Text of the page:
Title: Velvet Buzzsaw
Genre: Horror, Thriller, Mystery
Director/Writer: Dan Gilroy
Music: Marco Beltrami, Buck Sanders
Cinematography: Robert Elswit
Sedale Threatt Jr.
Not artists themselves, but prigs like gallerists, art critics, curators, these who have power to peg art works and destine artists’ futurity, are scathingly dinged in Dan Gilroy’s third feature, VELVET BUZZSAW, a glossy critique on the contemporary art scene with a name ensemble headlined by his NIGHTCRAWLER collaborators Gyllenhaal and Russo (aka. Ms. Gilroy).
The trouble starts from Josephina (Ashton), the former protégé of Rhodora Haze (Russo), the owner of Haze Gallery, who falls into the latter’s disfavor and finds numerous grisly art pieces left by a reclusive painter Vetril Dease, apparently kicked the bucket when he was destroying his copious works, rather easily, Josephina appropriates the dead artist’s unauthorized corpus and leverages it to be a co-partner of Rhodora, to exhibit Dease’s works which meets with instant success. But the bisexual art critic Morf Vandewalt (Gyllenhaal), currently dating Josephina, burrows into the disturbing backstory of Dease, troubled childhood, patricide, a stir-crazy head case, those usual suspects surface and soon, mysterious forces animating themselves from all kind of art works to dispatch those are linked by Dease’s works (though no buyers are victimized), henceforth, the story slips into a high-end killing spree in the pattern of FINALE DESTINATION, and Gilroy seems to lose his mettle to tackle the sinister undertow of these unscrupulous waters, instead, apart from hoary jokes of mistaking grisly, blood-spattering murder scene as a contemporary art piece, he just goes through the motions with due responsibility.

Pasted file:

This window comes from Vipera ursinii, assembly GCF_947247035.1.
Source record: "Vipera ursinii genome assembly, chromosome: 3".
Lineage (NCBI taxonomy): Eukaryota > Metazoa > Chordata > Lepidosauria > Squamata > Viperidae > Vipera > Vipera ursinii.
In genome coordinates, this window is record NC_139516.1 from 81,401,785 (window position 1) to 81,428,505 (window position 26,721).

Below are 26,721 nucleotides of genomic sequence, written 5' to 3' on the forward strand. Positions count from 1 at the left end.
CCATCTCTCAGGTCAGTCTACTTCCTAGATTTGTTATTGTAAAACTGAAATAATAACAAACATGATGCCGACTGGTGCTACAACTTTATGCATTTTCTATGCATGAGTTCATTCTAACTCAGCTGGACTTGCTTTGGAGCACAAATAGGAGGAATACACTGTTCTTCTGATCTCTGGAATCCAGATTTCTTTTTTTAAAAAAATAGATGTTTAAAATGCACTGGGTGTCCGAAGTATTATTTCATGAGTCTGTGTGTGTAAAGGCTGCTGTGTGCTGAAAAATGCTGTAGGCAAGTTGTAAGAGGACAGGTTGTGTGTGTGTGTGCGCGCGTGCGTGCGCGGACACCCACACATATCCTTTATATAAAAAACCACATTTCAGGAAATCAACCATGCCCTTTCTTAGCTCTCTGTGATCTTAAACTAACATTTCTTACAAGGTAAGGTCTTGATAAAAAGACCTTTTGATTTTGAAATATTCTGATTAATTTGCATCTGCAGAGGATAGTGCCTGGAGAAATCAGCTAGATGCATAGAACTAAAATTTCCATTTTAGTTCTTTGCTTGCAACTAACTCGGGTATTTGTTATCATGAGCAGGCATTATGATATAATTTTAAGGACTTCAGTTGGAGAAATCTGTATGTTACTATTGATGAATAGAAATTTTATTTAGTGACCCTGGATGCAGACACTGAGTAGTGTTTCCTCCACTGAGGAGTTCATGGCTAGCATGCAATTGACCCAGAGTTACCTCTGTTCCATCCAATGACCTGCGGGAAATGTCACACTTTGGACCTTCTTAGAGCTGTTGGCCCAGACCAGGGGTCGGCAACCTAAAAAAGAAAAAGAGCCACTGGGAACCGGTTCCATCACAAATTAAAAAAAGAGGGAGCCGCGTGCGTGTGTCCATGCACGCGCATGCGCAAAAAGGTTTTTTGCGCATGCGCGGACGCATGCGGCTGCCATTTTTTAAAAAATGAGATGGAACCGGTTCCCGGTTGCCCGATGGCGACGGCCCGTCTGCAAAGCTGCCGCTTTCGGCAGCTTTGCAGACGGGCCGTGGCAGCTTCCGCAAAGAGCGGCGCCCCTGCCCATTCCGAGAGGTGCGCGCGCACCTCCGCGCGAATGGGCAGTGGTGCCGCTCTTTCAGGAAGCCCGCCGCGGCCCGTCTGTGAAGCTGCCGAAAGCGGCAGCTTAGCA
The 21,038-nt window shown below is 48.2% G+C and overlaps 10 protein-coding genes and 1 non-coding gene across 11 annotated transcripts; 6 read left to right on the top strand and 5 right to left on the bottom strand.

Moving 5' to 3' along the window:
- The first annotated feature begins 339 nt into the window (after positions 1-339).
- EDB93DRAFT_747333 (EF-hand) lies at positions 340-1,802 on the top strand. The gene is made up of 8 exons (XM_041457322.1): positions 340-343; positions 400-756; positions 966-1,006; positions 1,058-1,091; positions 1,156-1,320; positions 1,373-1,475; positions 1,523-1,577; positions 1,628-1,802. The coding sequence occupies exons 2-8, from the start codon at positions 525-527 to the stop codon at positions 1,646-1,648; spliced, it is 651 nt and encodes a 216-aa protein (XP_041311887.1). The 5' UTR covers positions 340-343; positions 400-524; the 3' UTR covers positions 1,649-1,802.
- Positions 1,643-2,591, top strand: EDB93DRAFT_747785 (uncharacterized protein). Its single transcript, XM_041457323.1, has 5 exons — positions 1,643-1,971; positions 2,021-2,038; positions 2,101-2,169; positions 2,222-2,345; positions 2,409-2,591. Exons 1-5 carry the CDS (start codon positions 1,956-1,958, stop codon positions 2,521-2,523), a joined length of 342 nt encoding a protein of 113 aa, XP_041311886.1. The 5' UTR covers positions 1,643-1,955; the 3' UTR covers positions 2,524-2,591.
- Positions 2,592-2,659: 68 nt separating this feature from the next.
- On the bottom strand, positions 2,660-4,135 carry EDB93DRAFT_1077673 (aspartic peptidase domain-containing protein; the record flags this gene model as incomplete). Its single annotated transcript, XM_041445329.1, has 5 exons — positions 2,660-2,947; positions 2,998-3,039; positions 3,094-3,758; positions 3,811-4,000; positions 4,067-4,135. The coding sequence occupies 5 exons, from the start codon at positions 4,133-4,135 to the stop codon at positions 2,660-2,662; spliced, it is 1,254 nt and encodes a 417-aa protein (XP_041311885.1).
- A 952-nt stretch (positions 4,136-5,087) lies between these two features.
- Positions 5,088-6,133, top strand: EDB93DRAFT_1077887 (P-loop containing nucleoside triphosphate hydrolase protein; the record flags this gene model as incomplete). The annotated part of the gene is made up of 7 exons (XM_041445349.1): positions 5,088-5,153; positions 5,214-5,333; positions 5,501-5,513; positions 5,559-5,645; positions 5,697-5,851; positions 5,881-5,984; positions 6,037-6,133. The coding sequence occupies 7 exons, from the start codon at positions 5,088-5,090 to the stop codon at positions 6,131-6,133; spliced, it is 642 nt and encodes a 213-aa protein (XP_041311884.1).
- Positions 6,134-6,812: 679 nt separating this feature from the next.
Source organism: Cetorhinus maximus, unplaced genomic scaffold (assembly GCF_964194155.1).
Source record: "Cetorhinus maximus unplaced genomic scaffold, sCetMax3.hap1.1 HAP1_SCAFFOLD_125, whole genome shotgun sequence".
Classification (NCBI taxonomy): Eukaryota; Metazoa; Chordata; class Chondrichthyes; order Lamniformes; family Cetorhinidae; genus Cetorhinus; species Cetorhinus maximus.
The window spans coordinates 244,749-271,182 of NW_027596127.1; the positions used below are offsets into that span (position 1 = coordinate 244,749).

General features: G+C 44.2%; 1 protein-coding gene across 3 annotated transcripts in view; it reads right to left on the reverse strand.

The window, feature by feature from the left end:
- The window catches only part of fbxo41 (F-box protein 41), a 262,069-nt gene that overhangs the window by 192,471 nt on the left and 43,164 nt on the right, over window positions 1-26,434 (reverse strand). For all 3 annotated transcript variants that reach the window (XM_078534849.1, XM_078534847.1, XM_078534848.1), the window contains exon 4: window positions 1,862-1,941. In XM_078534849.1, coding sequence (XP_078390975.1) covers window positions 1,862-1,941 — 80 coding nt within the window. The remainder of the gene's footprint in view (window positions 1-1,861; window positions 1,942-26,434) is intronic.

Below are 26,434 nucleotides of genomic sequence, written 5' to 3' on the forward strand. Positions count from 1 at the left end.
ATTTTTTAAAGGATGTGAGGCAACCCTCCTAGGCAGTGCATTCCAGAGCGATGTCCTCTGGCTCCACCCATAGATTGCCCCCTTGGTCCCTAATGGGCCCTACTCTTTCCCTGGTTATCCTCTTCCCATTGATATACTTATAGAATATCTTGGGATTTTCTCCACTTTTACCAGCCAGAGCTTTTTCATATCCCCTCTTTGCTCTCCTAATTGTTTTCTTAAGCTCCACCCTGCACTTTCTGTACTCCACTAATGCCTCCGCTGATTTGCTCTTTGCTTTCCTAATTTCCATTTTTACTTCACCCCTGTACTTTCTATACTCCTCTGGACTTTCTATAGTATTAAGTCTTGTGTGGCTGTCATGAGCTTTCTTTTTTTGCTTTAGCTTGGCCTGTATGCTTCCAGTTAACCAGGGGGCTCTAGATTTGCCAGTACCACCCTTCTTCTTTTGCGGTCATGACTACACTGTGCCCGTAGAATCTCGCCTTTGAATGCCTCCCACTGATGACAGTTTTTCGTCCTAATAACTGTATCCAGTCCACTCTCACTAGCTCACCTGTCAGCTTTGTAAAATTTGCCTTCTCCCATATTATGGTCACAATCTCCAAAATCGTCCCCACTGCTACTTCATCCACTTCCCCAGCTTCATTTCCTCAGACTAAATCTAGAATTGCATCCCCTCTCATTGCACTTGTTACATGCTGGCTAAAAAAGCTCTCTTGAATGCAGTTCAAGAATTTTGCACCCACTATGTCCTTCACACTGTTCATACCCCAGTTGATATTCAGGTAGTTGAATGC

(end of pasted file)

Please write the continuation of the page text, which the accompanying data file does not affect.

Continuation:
While Gilroy and his art production team does a worthwhile job in curating scrumptious art scenes that dazzles our eyes, the ensemble cast only does a serviceable job even talents are overbrimming. John Malkovich’s venerated artist has nothing much to do, Tom Sturridge always looks more supercilious than the role he is offered, luckily we can always count on Toni Collette to delectably twist her knife in anybody’s wounds as the fickle, bob towhead, curator-wanna-be Gretchen.
Among three protagonists, whose doomed fates are brilliantly streaking to a morbid confluence as they are chased by each’s scorned art to their own undoings, Zawe Ashton is the weaker link as if she is constantly bewildered by what is written on her script and aggrieved for some on-set maltreatment; Reno Russo is uncharacteristically good, leaves an emotional vacuum regarding her betrayed past as a riot grrrl with a veneer of impenetrable ambiguity, and impassively lets rip her grasping ambition as both a taste and money maker, plumb apposite to her character; finally, Jake Gyllenhaal, regrettably refraining from going back on the gay front (with a beefcake named Sedale Threatt Jr. as Morf’s ex, nonetheless), but purveying audience with an epicene mannerism and jacked-up physique, is squandered as a nervous wreck among a pool of equally unsympathetic artsy-fartsy posers.
A descent from a master storyteller to a schlockmeister amounts to the distance between NIGHTCRAWLER and VELVET BUZZSAW, any viewers of Denzel Washington’s star vehicle ROMAN J. ISRAEL, ESQ. (2016), please weigh in.